NSAttributedString attributesAtIndex return an optional.


(James Lee) #1

Hi all,

Been playing around with NSAttributedString and cannot decide on the best way to implement the (attributesAtIndex: effectiveRange) and other methods with similar functionality.

In the ObjC world I would expect an empty NSDictionary even in cases where the location is greater than the length of the string.

In the swift world, I am of the leaning that the functions should return optionals and in the aforementioned scenario 'nil' would be returned.

Wanted to get other people's thoughts on this.


(Brent Royal-Gordon) #2

Been playing around with NSAttributedString and cannot decide on the best way to implement the (attributesAtIndex: effectiveRange) and other methods with similar functionality.

In the ObjC world I would expect an empty NSDictionary even in cases where the location is greater than the length of the string.

Personally, if I indexed past the end of an attributed string, I would expect a precondition to fail and (since Swift can't catch assertion failures) my app to crash. (And from what I can tell, the Apple Foundation versions of these APIs do not return an optional.)

(Sorry about the duplicate, James—didn’t hit Reply All when I should have.)

···

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Brent Royal-Gordon
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(James Lee) #3

Personally, if I indexed past the end of an attributed string, I would expect a precondition to fail and (since Swift can't catch assertion failures) my app to crash. (And from what I can tell, the Apple Foundation versions of these APIs do not return an optional.)

--
Brent Royal-Gordon
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It is worth noting that the current OSX documentation does raise an NSRangeException in the case discussed above. With the throw capabilities in Swift 2 this makes sense.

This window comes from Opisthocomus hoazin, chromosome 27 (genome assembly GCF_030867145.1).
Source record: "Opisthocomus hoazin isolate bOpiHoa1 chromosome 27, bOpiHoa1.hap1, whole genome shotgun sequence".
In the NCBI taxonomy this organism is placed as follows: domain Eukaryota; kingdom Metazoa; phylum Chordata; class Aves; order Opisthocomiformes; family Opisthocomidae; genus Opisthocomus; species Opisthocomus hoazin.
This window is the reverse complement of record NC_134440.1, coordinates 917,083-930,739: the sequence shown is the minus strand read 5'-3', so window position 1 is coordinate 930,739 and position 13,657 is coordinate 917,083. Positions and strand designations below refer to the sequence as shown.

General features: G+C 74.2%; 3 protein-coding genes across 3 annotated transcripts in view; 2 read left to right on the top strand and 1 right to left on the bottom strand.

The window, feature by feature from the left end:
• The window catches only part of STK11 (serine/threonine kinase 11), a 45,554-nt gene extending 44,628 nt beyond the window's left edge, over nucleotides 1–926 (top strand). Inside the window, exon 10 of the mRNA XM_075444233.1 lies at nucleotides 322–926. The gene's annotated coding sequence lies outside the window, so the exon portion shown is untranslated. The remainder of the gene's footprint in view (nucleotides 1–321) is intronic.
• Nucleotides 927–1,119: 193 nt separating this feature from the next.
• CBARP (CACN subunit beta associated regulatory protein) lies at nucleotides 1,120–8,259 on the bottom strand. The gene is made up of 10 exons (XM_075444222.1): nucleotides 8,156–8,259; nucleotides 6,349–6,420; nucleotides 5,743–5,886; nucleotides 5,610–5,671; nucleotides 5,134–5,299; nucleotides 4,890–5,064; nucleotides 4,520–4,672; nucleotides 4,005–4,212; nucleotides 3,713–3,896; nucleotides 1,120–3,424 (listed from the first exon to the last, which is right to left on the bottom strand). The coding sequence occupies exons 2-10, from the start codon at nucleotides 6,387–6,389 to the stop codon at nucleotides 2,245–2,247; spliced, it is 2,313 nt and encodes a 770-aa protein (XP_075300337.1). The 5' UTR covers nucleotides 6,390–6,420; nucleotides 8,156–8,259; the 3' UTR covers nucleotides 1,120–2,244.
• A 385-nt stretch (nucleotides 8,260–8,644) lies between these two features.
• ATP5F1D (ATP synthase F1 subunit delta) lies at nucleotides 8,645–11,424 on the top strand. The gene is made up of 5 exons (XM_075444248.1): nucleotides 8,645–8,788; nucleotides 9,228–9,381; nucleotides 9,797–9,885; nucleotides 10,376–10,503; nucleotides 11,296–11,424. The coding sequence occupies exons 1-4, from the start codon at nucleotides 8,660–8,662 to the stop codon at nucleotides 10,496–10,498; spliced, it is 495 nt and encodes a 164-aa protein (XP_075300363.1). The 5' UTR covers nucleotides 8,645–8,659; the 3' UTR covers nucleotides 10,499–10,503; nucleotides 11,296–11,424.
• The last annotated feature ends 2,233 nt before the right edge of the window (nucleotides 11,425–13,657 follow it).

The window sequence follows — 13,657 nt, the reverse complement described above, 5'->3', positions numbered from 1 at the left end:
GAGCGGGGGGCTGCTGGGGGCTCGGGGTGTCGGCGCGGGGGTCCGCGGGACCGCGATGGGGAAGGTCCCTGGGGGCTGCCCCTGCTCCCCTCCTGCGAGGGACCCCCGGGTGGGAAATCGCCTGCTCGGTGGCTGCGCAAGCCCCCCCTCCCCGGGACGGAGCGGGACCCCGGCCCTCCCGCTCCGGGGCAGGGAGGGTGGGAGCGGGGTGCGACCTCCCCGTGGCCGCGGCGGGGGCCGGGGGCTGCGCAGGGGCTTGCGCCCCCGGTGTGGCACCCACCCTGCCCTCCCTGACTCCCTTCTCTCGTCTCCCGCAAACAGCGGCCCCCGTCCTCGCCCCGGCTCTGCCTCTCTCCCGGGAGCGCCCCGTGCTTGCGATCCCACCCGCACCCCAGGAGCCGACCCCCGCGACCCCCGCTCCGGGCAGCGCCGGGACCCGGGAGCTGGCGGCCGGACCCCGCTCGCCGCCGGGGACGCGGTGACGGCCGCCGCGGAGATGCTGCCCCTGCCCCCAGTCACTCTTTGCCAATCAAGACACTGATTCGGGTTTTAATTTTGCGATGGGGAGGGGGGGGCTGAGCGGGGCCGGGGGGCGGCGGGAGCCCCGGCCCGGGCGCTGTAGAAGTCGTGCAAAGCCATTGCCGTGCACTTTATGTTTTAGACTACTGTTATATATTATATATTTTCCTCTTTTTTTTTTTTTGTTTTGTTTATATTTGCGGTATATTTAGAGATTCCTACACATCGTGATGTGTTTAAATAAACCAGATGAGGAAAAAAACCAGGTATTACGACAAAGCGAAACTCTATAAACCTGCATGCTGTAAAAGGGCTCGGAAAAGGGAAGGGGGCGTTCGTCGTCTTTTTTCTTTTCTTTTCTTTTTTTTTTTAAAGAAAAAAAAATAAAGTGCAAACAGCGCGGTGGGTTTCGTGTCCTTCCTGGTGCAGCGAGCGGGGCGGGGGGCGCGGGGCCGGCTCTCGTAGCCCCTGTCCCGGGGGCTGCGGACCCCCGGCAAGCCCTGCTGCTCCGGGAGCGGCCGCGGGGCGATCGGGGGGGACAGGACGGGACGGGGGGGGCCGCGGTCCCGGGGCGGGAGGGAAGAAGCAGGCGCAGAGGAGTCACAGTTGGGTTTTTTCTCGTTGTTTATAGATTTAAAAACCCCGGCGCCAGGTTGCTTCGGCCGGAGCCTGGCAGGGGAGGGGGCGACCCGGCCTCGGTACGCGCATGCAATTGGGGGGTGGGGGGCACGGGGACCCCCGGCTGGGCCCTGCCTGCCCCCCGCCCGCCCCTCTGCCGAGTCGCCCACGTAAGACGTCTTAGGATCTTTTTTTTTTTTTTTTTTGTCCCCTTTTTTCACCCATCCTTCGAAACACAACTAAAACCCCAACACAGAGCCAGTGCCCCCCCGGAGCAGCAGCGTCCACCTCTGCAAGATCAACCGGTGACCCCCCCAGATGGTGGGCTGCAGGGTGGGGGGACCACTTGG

As you have said, it seems a lot of Foundation API's do not return Optionals. I feel this a hangover from ObjC where an empty object (in this case an NSDictionary) would be returned. To me this is what Optionals are there to replace.


(Philippe Hausler) #4

NSException != throw in swift…
NSExceptions should be treated as assert, fatalError, or precondition (precondition in this case is probably preferred)

···

On Dec 8, 2015, at 7:31 AM, James Lee via swift-corelibs-dev <swift-corelibs-dev@swift.org> wrote:

Personally, if I indexed past the end of an attributed string, I would expect a precondition to fail and (since Swift can't catch assertion failures) my app to crash. (And from what I can tell, the Apple Foundation versions of these APIs do not return an optional.)

--
Brent Royal-Gordon
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It is worth noting that the current OSX documentation does raise an NSRangeException in the case discussed above. With the throw capabilities in Swift 2 this makes sense.

As you have said, it seems a lot of Foundation API's do not return Optionals. I feel this a hangover from ObjC where an empty object (in this case an NSDictionary) would be returned. To me this is what Optionals are there to replace.
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(Lily Ballard) #5

I agree that precondition is appropriate here. Swift has Optionals and